Watkins Mill SGA holds SMOB town hall

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Watkins Mill SGA held a zoom town hall with SMOB finalists Henry Kaye and Hana O’Looney.

Watkins Mill Student Government Association hosted a townhall on Thursday April 8, 2021 with SMOB candidates Hana O’Looney and Henry Kaye where they were asked about their standpoints on certain MCPS policies and issues.

Regarding county metrics for COVID-19 cases, Kaye wants to introduce methods of learning for students that keep everyone safe but improve the quality of education.  Kaye also wants to bring back opportunities that student’s have missed throughout the year like sports. “We need to continue to invest in the safety of our students and the security of our building in regards to personal protective equipment, ventilation and HVAC,” Kaye said.

O’Looney added, “I think if there’s any benefit of being the last school system to reopen, it’s that we’ve been able to track the progress of other states, other counties, other school systems. See what works, keep that. See what doesn’t work and reject that.” O’Looney wants to keep the COVID numbers at lower school levels, along with the rate of transmission low by intensely following public health guidelines. She also feels strongly about bringing back extracurriculars at all levels of education.

“At the end of the day I want to make sure the SMOB position does not belong to one student, it doesn’t belong to just me,” O’Looney said. “I want to be a SMOB who shares her seat, and brings other students into the conversation, both in public and private meetings.” O’Looney expressed that uplifting student voices and encouraging students to speak out is very important to her.

Kaye said, “I think the fact is– we have a severe lack of diverse interests and perspectives represented at a county level.” Kaye plans to fix this by engaging more students via targeted advertising, and reforming student leadership organizations at the county level.  “By having equal representation and by uplifting marginalized voices, we can make sure we are creating a more inclusive county,” Kaye added.

Both SMOB candidates want to continue to diversify staffing and making sure all communities feel included within schools. “When we’re talking about making our schools comfortable for students of color we need to make sure we have staff to support that,” O’Looney said.

“Within our classes, uplifting our student voices,” Kaye added. “By uplifting the voice of our students inside the classes, by encouraging them to speak out about their personal experiences, we can create a more welcoming community.”

Both candidates feel passionately about revamping counseling and giving students more outlets for their mental health. “I think initiatives that schools like Watkins Mill have done with student wellness centers are amazing and promoting the wellbeing of our students,” O’Looney said. “I’d love to see that expanded to every single school,” O’Looney added.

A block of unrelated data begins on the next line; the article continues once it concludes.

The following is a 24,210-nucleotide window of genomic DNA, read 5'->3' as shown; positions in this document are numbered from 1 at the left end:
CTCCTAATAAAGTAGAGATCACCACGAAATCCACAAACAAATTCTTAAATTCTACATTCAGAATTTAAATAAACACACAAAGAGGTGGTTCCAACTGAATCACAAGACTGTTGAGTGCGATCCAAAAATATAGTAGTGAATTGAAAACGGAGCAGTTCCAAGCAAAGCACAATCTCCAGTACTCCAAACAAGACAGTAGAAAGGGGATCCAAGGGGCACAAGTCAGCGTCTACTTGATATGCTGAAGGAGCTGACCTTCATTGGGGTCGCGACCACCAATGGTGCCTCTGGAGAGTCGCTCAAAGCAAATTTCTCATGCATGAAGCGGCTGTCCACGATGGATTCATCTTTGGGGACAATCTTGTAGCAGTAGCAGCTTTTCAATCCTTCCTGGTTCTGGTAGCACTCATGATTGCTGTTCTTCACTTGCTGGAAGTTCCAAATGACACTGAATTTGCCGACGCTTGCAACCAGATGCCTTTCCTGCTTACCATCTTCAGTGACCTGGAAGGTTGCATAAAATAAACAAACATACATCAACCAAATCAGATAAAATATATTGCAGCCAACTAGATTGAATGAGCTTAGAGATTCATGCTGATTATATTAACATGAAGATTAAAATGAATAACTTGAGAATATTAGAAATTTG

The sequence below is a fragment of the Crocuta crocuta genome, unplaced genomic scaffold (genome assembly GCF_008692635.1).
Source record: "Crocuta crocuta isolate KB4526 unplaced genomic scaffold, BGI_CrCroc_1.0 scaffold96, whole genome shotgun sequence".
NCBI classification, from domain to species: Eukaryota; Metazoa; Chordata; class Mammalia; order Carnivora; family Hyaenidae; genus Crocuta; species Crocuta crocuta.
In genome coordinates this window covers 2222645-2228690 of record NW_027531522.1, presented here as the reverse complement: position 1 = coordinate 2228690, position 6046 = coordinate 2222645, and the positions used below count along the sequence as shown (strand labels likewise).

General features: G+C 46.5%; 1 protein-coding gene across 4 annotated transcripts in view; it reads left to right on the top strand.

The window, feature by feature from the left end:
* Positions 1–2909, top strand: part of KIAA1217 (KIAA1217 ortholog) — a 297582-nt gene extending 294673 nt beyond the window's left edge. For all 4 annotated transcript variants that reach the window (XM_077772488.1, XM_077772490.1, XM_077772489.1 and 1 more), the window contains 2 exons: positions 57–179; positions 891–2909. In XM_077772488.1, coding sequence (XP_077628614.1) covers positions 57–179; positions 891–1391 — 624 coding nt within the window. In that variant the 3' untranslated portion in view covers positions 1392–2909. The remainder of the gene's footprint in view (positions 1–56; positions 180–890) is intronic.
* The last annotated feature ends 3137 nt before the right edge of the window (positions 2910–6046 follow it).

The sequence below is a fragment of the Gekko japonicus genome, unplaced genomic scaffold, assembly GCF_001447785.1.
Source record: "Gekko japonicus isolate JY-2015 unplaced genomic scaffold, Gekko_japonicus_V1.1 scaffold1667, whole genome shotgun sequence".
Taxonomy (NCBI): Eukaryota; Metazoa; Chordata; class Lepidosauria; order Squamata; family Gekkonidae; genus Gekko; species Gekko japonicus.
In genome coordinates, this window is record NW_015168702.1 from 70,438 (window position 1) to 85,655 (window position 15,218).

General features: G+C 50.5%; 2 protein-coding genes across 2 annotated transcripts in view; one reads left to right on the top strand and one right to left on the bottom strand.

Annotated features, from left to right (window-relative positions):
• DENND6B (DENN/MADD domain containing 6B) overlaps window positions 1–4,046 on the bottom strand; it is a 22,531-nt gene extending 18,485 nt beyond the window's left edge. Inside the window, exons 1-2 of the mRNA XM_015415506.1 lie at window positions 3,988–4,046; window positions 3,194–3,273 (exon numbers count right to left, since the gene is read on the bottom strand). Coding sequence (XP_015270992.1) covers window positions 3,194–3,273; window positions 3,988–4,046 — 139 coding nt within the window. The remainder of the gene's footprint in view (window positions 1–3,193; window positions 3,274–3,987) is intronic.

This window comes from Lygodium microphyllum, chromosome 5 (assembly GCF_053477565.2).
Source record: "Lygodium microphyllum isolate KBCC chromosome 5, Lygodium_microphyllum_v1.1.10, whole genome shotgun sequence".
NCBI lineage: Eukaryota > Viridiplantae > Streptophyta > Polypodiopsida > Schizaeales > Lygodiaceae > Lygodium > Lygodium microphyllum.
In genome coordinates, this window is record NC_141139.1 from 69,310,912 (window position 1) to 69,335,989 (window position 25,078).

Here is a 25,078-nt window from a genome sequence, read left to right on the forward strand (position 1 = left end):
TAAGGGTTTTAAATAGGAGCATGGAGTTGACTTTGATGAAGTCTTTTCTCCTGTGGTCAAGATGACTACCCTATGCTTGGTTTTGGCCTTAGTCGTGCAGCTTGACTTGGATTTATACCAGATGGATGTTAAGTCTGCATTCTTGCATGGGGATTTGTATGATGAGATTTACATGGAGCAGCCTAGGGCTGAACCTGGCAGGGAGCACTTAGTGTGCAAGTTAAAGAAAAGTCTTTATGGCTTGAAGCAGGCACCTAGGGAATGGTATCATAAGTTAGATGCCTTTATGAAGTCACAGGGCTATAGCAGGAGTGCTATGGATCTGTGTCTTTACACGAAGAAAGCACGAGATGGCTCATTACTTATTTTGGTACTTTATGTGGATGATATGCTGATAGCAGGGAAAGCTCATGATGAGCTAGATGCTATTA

“I’d also love to see more school psychologist budgeted out in the school budget,” O’Looney added. “Specifically, school psychologists and counselors of color to support our students of color, and school psychologists and counselors who speak multiple languages.”

“The school board can emanate the fact that mental health is a fact of life. Mental health issues can occur in a lot of individuals. If we emanate and create a welcoming community, that’s how we can best support students,” Kaye said.

Kaye supports college/career readiness counselors, and counselors with other specialties like psychology or family planning. “We need to make sure counselors are reaching out and making those personal connections with our students.”

The removal of school resource officers is important to both candidates. They believe the money that goes into SRO’s should be allocated elsewhere. “I definitely think the $30 million spent on [SRO’s] need to be reinvested into our education. Specifically, in terms of school safety, I want to reinvest it into technological solutions that are actually proven to keep us safe, ” O’Looney said.

“Removing school resource officers is a step in the right direction to the school to prison pipeline,” Kaye added. Both believe the SRO program needs to be reformed and the county should look at helping students rather than pushing them in the wrong direction.

Students– make sure to cast your vote today.  The link with your personal password has been sent to your school email.

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